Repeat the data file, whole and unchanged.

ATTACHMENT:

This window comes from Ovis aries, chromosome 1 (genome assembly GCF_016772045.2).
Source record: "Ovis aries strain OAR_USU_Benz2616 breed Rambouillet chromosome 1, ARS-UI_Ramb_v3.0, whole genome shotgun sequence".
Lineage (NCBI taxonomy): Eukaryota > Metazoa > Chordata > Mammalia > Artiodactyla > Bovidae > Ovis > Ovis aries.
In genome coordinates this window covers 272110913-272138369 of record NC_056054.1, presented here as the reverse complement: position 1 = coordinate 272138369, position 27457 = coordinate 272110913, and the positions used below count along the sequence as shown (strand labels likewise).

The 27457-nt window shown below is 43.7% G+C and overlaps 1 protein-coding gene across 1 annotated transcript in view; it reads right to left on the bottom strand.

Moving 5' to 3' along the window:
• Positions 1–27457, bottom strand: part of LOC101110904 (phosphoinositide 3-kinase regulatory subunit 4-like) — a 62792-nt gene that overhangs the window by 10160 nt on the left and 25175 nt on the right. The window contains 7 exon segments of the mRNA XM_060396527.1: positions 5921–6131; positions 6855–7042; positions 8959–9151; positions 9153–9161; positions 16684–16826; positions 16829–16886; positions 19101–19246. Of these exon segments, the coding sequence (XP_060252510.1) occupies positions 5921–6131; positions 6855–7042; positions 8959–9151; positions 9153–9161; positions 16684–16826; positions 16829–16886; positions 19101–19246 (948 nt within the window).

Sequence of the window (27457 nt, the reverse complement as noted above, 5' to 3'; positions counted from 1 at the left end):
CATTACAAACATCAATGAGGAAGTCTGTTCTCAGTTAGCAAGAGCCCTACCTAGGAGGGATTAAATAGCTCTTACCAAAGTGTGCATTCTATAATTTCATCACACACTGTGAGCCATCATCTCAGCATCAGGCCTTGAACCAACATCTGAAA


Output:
This window comes from Ovis aries, chromosome 1 (genome assembly GCF_016772045.2).
Source record: "Ovis aries strain OAR_USU_Benz2616 breed Rambouillet chromosome 1, ARS-UI_Ramb_v3.0, whole genome shotgun sequence".
Lineage (NCBI taxonomy): Eukaryota > Metazoa > Chordata > Mammalia > Artiodactyla > Bovidae > Ovis > Ovis aries.
In genome coordinates this window covers 272110913-272138369 of record NC_056054.1, presented here as the reverse complement: position 1 = coordinate 272138369, position 27457 = coordinate 272110913, and the positions used below count along the sequence as shown (strand labels likewise).

The 27457-nt window shown below is 43.7% G+C and overlaps 1 protein-coding gene across 1 annotated transcript in view; it reads right to left on the bottom strand.

Moving 5' to 3' along the window:
• Positions 1–27457, bottom strand: part of LOC101110904 (phosphoinositide 3-kinase regulatory subunit 4-like) — a 62792-nt gene that overhangs the window by 10160 nt on the left and 25175 nt on the right. The window contains 7 exon segments of the mRNA XM_060396527.1: positions 5921–6131; positions 6855–7042; positions 8959–9151; positions 9153–9161; positions 16684–16826; positions 16829–16886; positions 19101–19246. Of these exon segments, the coding sequence (XP_060252510.1) occupies positions 5921–6131; positions 6855–7042; positions 8959–9151; positions 9153–9161; positions 16684–16826; positions 16829–16886; positions 19101–19246 (948 nt within the window).

Sequence of the window (27457 nt, the reverse complement as noted above, 5' to 3'; positions counted from 1 at the left end):
CATTACAAACATCAATGAGGAAGTCTGTTCTCAGTTAGCAAGAGCCCTACCTAGGAGGGATTAAATAGCTCTTACCAAAGTGTGCATTCTATAATTTCATCACACACTGTGAGCCATCATCTCAGCATCAGGCCTTGAACCAACATCTGAAA